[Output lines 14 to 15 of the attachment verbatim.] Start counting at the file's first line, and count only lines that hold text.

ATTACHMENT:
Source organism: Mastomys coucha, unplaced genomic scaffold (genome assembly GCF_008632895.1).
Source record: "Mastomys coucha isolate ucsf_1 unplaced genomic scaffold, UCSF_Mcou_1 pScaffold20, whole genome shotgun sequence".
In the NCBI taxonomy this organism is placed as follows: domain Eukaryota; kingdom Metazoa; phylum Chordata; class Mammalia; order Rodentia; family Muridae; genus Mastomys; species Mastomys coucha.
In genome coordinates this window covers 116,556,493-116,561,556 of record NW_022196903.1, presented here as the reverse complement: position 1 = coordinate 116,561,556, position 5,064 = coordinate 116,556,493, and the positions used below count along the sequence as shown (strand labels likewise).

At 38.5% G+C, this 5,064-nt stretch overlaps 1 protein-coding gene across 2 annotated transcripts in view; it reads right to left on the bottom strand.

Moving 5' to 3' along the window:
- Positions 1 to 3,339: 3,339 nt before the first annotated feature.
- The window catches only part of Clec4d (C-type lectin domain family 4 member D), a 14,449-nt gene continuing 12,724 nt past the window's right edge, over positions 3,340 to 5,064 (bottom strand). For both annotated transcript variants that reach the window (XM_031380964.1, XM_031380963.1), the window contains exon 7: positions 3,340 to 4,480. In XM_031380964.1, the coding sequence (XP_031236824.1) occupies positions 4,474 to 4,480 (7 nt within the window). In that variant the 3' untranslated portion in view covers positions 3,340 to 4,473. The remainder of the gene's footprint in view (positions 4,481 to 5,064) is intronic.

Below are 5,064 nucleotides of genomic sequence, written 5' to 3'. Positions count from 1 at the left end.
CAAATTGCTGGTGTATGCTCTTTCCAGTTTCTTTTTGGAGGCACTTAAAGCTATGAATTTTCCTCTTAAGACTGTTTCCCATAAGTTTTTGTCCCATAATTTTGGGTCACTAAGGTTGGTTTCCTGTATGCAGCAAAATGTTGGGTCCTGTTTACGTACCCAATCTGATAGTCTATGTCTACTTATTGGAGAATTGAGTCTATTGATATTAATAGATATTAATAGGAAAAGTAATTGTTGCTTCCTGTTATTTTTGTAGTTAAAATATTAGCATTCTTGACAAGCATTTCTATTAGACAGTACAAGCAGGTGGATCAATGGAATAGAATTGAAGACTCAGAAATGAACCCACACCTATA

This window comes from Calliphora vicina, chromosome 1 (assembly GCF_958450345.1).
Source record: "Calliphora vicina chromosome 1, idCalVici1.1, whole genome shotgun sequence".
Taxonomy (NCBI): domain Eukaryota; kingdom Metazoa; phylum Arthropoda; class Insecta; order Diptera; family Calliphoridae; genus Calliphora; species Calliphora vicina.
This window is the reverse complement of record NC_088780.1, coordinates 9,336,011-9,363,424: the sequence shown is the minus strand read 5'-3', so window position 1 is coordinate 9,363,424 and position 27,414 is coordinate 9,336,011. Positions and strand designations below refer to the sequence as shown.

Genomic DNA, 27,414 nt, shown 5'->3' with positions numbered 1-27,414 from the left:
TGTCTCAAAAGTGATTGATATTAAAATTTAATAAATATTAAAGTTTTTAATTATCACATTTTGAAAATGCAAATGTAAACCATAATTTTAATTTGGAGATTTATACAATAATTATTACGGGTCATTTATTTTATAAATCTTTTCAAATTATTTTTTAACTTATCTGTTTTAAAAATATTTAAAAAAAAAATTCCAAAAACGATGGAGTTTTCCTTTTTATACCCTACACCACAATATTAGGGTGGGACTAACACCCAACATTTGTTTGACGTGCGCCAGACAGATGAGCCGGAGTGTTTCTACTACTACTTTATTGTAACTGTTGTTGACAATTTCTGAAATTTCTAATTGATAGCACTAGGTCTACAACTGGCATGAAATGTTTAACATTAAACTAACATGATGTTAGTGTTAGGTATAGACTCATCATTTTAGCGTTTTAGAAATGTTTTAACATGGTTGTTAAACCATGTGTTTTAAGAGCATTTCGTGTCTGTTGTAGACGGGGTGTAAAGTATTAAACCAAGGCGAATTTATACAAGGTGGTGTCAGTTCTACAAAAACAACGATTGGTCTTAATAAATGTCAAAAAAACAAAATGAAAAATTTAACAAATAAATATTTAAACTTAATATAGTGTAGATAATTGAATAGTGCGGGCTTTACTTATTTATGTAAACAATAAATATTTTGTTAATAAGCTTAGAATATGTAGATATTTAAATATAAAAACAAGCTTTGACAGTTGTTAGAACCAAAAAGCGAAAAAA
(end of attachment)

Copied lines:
This window is the reverse complement of record NC_088780.1, coordinates 9,336,011-9,363,424: the sequence shown is the minus strand read 5'-3', so window position 1 is coordinate 9,363,424 and position 27,414 is coordinate 9,336,011. Positions and strand designations below refer to the sequence as shown.

Genomic DNA, 27,414 nt, shown 5'->3' with positions numbered 1-27,414 from the left: